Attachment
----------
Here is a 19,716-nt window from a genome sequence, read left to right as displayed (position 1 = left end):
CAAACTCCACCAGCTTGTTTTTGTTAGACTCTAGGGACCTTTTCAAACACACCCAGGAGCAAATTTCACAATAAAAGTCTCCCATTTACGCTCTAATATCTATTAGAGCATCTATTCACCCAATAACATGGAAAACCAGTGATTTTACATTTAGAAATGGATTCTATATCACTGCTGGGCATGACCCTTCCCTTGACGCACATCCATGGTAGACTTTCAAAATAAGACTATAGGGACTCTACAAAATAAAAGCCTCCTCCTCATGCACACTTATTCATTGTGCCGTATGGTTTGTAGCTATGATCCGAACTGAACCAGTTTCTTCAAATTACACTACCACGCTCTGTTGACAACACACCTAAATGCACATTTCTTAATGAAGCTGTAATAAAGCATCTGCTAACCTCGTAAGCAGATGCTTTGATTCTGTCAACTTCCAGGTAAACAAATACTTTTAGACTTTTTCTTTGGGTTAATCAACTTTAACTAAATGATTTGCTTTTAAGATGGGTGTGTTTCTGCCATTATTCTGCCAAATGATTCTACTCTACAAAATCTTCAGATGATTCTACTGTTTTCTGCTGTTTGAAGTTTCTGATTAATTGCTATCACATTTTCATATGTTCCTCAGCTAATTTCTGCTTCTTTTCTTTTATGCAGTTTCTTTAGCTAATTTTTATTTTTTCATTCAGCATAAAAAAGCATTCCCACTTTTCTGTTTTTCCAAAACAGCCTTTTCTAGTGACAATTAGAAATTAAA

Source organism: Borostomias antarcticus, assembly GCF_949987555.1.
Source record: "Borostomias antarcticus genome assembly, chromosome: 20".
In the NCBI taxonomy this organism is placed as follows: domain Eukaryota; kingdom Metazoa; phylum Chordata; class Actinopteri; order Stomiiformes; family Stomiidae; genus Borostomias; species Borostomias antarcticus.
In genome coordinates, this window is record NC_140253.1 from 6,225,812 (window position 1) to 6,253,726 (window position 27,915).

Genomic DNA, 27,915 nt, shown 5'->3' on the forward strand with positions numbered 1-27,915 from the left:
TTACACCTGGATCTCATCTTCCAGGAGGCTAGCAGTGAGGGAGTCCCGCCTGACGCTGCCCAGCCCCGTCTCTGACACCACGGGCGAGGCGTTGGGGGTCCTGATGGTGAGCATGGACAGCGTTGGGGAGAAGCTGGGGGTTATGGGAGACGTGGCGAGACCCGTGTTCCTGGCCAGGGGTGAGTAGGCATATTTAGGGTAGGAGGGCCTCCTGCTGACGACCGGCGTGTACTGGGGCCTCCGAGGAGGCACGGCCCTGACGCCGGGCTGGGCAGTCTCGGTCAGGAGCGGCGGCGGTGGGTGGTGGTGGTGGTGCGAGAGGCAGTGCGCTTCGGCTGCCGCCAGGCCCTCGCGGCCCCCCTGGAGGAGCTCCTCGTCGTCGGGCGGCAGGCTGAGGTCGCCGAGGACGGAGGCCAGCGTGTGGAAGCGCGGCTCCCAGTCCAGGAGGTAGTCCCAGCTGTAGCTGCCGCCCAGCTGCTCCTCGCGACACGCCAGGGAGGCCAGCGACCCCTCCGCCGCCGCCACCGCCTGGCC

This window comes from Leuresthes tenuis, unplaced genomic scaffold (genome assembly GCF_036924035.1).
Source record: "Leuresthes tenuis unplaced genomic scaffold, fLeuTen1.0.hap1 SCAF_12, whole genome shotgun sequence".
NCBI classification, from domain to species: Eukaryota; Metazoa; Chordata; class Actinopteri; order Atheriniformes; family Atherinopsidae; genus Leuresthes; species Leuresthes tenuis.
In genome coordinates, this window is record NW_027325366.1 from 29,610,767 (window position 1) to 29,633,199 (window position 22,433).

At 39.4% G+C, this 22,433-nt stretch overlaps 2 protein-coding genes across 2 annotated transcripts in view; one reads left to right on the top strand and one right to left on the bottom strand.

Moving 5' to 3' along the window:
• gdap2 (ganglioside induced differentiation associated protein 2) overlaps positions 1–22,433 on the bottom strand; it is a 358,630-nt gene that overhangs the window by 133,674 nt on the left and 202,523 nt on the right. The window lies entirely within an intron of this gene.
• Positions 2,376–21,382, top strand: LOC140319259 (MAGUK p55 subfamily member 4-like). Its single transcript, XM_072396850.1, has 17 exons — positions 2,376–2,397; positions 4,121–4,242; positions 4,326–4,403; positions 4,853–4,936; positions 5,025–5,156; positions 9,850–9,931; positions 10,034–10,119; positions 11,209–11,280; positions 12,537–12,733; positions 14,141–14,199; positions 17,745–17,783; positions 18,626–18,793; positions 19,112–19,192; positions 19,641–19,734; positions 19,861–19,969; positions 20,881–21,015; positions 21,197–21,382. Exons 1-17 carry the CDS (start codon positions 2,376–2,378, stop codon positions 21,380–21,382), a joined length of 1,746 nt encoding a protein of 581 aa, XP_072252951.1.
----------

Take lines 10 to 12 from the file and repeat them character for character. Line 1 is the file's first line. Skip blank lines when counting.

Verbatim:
Source record: "Leuresthes tenuis unplaced genomic scaffold, fLeuTen1.0.hap1 SCAF_12, whole genome shotgun sequence".
NCBI classification, from domain to species: Eukaryota; Metazoa; Chordata; class Actinopteri; order Atheriniformes; family Atherinopsidae; genus Leuresthes; species Leuresthes tenuis.
In genome coordinates, this window is record NW_027325366.1 from 29,610,767 (window position 1) to 29,633,199 (window position 22,433).